|A Mini 500 hands-off demonstration|
|Role||Single-seat light helicopter|
|National origin||United States|
|Manufacturer||Revolution Helicopter Corporation|
|Status||Kit production completed November 1999|
|Number built||500 kits, about 100 completed and flown|
The Mini-500 design was initially based upon Augusto Cicaré's control system design as incorporated in his CH-6 prototype helicopter, but Fetters and Cicaré were unable to agree on licencing terms. Fetters instead elected to design and patent a "newly improved control system".
The Mini-500 has a tubular steel fuselage with a foam and glass-fibre structure cabin. It has a two-bladed semi-rigid rotor and a conventional two-blade tail rotor. The first Mini-500 flew in 1992 and the company delivered the first production factory-assembled helicopter in July 1994. Production of kits ceased in 1999 and the company claimed that more than 500 had been sold.
The factory advertised the kits saying: "no machining, welding or cutting is required and the package includes pre-drilled guide holes for easy alignment during construction ... pre-fabricated, lightweight superstructure with all complicated components pre-assembled at the factory, i.e., upper main transmission/reduction with rotor head, instrumentation panel, and tail rotor gear box assembly)." Also included in the kit were the composite cabin structure, doors, transmission cover and horizontal stabilizer.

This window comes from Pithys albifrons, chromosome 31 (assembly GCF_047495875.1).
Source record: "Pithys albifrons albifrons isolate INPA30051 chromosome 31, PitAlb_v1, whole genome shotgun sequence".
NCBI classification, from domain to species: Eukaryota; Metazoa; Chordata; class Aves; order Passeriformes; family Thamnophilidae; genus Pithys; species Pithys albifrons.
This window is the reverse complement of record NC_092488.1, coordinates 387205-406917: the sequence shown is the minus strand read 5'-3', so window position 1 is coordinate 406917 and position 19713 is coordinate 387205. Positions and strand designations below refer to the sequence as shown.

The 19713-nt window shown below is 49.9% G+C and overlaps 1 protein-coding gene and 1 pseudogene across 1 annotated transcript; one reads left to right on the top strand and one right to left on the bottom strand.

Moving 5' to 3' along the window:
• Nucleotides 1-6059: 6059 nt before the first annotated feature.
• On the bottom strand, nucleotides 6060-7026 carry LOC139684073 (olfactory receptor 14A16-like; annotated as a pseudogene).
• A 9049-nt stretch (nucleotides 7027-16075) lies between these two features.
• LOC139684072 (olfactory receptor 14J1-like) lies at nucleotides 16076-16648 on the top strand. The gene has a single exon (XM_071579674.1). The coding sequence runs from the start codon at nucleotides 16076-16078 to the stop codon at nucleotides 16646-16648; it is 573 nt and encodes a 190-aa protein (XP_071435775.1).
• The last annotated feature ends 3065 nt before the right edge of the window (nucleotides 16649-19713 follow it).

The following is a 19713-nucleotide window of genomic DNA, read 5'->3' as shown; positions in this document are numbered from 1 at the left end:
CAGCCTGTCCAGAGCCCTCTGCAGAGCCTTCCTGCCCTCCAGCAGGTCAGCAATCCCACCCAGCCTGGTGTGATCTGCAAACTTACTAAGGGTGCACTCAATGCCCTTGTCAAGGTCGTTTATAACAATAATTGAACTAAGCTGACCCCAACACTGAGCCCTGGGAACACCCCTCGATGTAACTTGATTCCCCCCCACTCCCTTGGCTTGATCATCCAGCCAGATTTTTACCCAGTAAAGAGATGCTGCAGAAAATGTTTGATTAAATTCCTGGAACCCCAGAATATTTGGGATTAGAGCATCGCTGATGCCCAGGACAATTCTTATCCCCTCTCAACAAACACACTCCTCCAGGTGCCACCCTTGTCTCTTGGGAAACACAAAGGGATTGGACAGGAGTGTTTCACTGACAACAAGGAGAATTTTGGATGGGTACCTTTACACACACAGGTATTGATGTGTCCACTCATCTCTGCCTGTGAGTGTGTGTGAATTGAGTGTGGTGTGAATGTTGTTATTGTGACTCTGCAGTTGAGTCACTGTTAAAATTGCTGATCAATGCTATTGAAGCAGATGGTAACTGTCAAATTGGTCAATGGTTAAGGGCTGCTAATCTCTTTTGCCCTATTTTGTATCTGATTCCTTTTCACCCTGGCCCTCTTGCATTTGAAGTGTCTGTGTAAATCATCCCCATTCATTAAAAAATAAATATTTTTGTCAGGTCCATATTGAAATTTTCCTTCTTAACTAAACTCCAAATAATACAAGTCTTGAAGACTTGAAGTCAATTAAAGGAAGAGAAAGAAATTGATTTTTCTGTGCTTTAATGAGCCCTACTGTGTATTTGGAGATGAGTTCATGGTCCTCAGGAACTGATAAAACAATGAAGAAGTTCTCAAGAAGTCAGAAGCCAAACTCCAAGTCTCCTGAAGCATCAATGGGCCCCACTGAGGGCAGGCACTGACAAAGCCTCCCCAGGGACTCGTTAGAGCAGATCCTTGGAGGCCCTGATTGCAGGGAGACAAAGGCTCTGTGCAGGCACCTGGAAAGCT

The initial kit price was US$24,500 and included the Rotax 582 powerplant, fiberglass enclosure, basic instrumentation, electric starter, landing lights and navigation lights. The components came pre-painted in a variety of optional colors. The composite tail and main rotor blades were advertised as “lifetime on condition", indicating no fixed lifespan. Assembly time was advertised as 40 hours.